IDIQs must work for everyone

Contracting shops across government should pay attention to how the Air Force's Desktop V contract was transformed— in less than two years— from hot commodity to hot potato.

Desktop V, the latest iteration of the Defense Department's flagship PC procurement vehicle, apparently has delivered lackluster revenues, leading prime contractor Raytheon Corp. to look for an interested buyer. A low-margin PC contract does not make sense for Raytheon, which specializes in profit-rich, labor-intensive programs in the defense and aerospace industries.

Air Force officials may have persuaded Raytheon not to sell the business. However, the lack of enthusiasm of several major vendors over a possible purchase of the Desktop V business is in sharp contrast to the fierce competition that preceded the contract's award in May 1996.

By most accounts, the problem is more than a case of contractors being squeezed to sell products with microscopic profit margins. Desktop V simply cannot compete with the plethora of vehicles now available to PC buyers, including increasingly popular blanket purchase agreements based on the General Services Administration schedule.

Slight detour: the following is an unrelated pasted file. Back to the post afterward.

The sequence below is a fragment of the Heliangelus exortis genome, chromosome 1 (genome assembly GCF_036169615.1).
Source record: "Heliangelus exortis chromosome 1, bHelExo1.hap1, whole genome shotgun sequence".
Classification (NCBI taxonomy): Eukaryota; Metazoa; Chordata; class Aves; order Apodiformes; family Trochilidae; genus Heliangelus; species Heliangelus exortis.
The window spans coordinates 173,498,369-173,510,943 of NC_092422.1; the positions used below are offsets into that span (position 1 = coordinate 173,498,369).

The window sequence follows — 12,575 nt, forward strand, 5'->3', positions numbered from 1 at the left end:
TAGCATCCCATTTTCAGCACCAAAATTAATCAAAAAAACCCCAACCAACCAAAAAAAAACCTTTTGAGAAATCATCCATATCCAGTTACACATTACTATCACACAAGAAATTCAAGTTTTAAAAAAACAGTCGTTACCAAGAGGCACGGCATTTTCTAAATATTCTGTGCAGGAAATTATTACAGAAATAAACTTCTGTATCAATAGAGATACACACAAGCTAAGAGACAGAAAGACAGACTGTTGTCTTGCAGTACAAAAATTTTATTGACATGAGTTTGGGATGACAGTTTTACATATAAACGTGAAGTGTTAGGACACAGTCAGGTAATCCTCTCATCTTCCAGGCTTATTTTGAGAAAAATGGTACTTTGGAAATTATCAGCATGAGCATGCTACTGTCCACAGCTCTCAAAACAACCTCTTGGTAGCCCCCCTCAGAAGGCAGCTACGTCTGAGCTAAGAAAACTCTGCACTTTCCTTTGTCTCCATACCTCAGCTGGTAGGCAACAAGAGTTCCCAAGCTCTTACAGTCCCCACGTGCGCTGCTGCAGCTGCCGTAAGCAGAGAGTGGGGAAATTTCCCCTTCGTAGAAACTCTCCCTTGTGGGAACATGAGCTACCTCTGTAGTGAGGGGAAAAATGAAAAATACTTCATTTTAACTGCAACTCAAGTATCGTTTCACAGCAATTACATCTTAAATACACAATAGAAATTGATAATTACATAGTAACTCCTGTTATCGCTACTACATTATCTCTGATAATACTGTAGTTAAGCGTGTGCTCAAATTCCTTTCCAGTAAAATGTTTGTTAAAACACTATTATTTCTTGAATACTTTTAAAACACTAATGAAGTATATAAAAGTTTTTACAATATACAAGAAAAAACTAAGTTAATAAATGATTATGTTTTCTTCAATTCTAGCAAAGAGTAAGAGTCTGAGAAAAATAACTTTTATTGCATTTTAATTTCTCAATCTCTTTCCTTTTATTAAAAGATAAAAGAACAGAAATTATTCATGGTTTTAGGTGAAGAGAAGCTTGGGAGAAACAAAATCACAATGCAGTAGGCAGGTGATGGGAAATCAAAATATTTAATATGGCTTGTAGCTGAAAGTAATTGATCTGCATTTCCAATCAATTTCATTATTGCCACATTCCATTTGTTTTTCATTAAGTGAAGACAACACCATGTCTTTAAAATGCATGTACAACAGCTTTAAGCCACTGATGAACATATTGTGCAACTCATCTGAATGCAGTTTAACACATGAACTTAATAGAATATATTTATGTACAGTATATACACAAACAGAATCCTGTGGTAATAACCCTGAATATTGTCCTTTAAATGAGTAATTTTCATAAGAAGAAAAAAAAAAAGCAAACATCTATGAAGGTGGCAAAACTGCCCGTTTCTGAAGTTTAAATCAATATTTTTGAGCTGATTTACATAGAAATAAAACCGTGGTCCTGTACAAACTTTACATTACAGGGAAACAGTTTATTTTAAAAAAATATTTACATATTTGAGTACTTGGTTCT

BPAs, which are among the most tangible products of procurement reform, make it easy for industry vendors to bring their latest wares to market and to offer leasing, spot pricing and other attractive incentives and options. Such flexibility is a boon to contractors and customers.

Desktop V-style indefinite-delivery, indefinite-quantity contracts still have a place in the market. But federal procurement shops must realize that vendors and federal customers expect more from a vehicle than just low prices.

If agencies believe an IDIQ contract is necessary, they should give the contractor the flexibility and other tools necessary to make the contract successful.

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